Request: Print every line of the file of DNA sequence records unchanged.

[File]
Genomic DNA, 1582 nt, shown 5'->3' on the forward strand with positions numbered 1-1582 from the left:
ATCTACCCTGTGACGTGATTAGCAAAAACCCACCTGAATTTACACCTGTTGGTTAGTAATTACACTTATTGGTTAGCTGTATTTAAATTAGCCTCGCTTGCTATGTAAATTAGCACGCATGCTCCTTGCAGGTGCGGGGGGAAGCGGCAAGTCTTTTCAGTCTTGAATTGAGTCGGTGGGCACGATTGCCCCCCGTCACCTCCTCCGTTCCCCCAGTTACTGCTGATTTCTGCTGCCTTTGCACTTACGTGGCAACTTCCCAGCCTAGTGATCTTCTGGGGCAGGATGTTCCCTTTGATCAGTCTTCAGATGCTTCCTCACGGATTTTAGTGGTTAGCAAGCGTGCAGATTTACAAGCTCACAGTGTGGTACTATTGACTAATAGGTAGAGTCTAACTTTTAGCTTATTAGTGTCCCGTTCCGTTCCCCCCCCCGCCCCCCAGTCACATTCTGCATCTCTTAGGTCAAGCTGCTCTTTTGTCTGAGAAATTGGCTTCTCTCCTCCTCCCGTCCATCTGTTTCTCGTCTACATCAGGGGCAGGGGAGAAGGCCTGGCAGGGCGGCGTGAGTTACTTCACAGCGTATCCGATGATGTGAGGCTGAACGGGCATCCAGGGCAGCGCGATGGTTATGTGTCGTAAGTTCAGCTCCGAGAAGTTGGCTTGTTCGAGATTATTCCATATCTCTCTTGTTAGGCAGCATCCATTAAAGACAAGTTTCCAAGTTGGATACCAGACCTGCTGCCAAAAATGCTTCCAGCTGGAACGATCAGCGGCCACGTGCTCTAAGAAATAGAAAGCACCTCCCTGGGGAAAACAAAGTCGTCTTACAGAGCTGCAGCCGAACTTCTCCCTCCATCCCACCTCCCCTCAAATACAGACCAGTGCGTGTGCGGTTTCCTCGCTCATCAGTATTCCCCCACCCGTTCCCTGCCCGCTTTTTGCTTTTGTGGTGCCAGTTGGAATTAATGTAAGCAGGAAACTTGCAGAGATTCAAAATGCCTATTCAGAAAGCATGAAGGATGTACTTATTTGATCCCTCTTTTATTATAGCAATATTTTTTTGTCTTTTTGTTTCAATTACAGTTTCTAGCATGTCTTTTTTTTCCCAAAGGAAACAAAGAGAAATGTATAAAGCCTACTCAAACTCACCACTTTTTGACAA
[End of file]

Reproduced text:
Genomic DNA, 1582 nt, shown 5'->3' on the forward strand with positions numbered 1-1582 from the left:
ATCTACCCTGTGACGTGATTAGCAAAAACCCACCTGAATTTACACCTGTTGGTTAGTAATTACACTTATTGGTTAGCTGTATTTAAATTAGCCTCGCTTGCTATGTAAATTAGCACGCATGCTCCTTGCAGGTGCGGGGGGAAGCGGCAAGTCTTTTCAGTCTTGAATTGAGTCGGTGGGCACGATTGCCCCCCGTCACCTCCTCCGTTCCCCCAGTTACTGCTGATTTCTGCTGCCTTTGCACTTACGTGGCAACTTCCCAGCCTAGTGATCTTCTGGGGCAGGATGTTCCCTTTGATCAGTCTTCAGATGCTTCCTCACGGATTTTAGTGGTTAGCAAGCGTGCAGATTTACAAGCTCACAGTGTGGTACTATTGACTAATAGGTAGAGTCTAACTTTTAGCTTATTAGTGTCCCGTTCCGTTCCCCCCCCCGCCCCCCAGTCACATTCTGCATCTCTTAGGTCAAGCTGCTCTTTTGTCTGAGAAATTGGCTTCTCTCCTCCTCCCGTCCATCTGTTTCTCGTCTACATCAGGGGCAGGGGAGAAGGCCTGGCAGGGCGGCGTGAGTTACTTCACAGCGTATCCGATGATGTGAGGCTGAACGGGCATCCAGGGCAGCGCGATGGTTATGTGTCGTAAGTTCAGCTCCGAGAAGTTGGCTTGTTCGAGATTATTCCATATCTCTCTTGTTAGGCAGCATCCATTAAAGACAAGTTTCCAAGTTGGATACCAGACCTGCTGCCAAAAATGCTTCCAGCTGGAACGATCAGCGGCCACGTGCTCTAAGAAATAGAAAGCACCTCCCTGGGGAAAACAAAGTCGTCTTACAGAGCTGCAGCCGAACTTCTCCCTCCATCCCACCTCCCCTCAAATACAGACCAGTGCGTGTGCGGTTTCCTCGCTCATCAGTATTCCCCCACCCGTTCCCTGCCCGCTTTTTGCTTTTGTGGTGCCAGTTGGAATTAATGTAAGCAGGAAACTTGCAGAGATTCAAAATGCCTATTCAGAAAGCATGAAGGATGTACTTATTTGATCCCTCTTTTATTATAGCAATATTTTTTTGTCTTTTTGTTTCAATTACAGTTTCTAGCATGTCTTTTTTTTCCCAAAGGAAACAAAGAGAAATGTATAAAGCCTACTCAAACTCACCACTTTTTGACAA